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This profile was last updated on 6/27/2012 and contains contributions from the  Zoominfo Community.

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Stacy Powers

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I agree to the Terms of Service and Privacy Policy. I understand that I will receive a subscription to ZoomInfo Community Edition at no charge in exchange for downloading and installing the ZoomInfo Contact Contributor utility which, among other features, involves sharing my business contacts as well as headers and signature blocks from emails that I receive.

Background Information

Employment History

News Director

WTMP


Web References(8 Total References)


prorev.com

--In an NAACP public hearing held in Miami, Stacy Powers, a former police officer who currently serves as news director for Tampa radio station WTMP, spoke of witnessing numerous voting irregularities in her election day travels through city neighborhoods.
Powers testified that she saw people being turned away from several polling places in the black community after being told their names were not on voting lists. When Powers reminded poll workers that an individual can legally sign an affidavit and vote even if their name isn't on an official list, she said, she was ejected from several polling places ( SALON: Stacy Powers, a news director at Tampa's WTMP, discussed her Election Day experiences rallying voters. She told the audience that she drove around a predominantly black Tampa neighborhood in the station's van on Election Day and encountered voters who had been turned away from the polls because they lacked a photo ID After Powers challenged the poll manager to justify the decision to keep them from voting, "She told me not to get snippy with her. Powers said she was eventually kicked out of the polling place. She also shared the story of an elderly black man whom she met at another polling precinct near Tampa. He had told Powers that it was his first time voting, and proudly pointed out the "I Voted" sticker on his collar. Just as Powers was about to leave, a police car approached the man. "They pulled up on the grass, two deputies stepped out and they started asking the man, 'What are you doing in this area? What exactly are you doing?'" Powers said. "He pointed to his collar and said, 'I just voted.' And they said, 'We want to see ID and we want to see it now!'" At this point in her testimony, Powers paused for a moment and started to cry. "Then [the police officer] turned to me and said, 'What are you sitting here for?'" She then sped off in fear, she said.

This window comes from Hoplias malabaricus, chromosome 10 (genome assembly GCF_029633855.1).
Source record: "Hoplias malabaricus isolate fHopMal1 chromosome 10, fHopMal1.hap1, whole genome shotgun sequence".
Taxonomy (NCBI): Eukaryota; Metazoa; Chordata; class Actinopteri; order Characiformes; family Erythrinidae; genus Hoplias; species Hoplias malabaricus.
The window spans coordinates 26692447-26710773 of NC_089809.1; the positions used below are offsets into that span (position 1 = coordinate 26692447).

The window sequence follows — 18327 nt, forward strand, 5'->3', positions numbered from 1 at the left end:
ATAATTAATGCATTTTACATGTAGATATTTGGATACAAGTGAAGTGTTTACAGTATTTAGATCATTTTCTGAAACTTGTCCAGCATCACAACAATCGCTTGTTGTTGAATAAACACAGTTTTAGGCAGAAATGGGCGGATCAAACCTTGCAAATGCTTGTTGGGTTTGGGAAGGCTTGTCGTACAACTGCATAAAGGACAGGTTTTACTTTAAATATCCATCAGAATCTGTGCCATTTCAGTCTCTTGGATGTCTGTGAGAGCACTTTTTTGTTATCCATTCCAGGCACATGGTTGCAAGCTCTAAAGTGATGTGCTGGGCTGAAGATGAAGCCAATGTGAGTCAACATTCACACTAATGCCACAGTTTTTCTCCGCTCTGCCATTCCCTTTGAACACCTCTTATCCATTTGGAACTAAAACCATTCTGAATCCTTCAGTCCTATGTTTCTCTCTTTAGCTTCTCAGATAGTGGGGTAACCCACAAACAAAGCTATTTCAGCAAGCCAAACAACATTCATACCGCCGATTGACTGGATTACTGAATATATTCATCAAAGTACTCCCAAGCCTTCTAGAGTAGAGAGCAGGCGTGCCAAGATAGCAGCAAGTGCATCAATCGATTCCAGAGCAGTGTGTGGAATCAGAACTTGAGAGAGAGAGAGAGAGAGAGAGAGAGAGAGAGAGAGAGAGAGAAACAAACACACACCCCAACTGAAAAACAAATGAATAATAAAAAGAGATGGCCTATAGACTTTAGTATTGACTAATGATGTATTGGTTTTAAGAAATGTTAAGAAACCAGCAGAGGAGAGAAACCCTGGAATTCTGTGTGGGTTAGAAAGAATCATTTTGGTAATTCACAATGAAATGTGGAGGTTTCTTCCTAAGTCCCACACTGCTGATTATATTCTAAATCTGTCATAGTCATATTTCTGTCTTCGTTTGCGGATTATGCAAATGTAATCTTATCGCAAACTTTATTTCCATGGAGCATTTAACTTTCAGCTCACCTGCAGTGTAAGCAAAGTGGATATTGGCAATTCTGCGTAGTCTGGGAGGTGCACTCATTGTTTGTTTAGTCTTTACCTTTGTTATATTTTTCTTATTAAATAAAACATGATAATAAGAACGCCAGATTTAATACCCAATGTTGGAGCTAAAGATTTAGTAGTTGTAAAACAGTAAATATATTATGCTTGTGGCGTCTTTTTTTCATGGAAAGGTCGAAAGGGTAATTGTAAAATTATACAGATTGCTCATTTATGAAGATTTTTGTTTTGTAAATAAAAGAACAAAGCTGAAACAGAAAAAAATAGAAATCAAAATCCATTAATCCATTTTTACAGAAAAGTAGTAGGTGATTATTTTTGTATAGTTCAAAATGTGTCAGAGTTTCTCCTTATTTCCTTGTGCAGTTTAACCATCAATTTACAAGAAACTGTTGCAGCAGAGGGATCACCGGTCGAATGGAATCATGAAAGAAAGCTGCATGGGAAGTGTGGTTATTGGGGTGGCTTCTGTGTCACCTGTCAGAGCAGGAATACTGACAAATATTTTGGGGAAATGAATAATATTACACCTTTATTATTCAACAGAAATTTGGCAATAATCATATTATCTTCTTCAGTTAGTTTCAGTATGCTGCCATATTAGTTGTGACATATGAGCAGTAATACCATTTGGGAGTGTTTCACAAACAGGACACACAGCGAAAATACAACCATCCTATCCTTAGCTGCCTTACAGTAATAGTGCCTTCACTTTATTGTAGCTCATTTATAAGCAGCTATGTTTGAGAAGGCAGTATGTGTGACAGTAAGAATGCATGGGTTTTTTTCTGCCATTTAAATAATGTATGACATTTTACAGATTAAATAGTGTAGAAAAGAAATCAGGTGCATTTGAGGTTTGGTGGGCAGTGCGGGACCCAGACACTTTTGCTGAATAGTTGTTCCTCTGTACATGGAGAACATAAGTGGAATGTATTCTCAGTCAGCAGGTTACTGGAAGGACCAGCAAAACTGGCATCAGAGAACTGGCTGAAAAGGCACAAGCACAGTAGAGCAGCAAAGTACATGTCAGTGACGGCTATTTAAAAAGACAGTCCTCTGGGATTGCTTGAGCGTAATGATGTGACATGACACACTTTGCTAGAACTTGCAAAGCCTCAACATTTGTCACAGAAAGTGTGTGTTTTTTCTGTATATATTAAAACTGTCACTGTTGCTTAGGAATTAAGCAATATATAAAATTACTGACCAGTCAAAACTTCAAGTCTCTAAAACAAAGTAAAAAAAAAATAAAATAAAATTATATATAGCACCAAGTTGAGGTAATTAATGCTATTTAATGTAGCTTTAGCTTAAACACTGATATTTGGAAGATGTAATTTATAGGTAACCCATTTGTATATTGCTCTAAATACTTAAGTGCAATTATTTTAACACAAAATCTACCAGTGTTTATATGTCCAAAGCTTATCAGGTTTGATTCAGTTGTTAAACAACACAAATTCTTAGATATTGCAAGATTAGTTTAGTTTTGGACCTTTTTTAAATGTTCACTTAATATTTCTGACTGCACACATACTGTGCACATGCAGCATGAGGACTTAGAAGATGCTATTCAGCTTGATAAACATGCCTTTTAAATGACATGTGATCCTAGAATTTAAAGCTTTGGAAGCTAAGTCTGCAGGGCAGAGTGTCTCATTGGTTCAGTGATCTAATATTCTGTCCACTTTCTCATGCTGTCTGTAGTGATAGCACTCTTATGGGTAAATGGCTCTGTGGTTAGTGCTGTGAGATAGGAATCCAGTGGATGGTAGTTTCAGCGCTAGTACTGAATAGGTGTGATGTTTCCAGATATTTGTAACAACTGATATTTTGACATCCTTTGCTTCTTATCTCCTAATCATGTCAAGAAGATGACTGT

www.afrocubaweb.com

Stacy Powers is a middle-age white woman, a former cop who is the news director of WTMP, an AM radio station in Tampa.
On Election Day, she traveled around city neighborhoods providing regular news reports to her station. Later in the day, Powers saw several police cars running a traffic check at the entrance to a polling place in another black neighborhood. She said she watched in disbelief as two officers searched an elderly African-American man. Powers told her story at a public hearing held by the NAACP this weekend in Miami, and she repeated it to me this week. She was only one of more than a score of witnesses who told how they had been prevented from voting.


www.wtmp.com [cached]

Stacy PowersNews_Director


prorev.com [cached]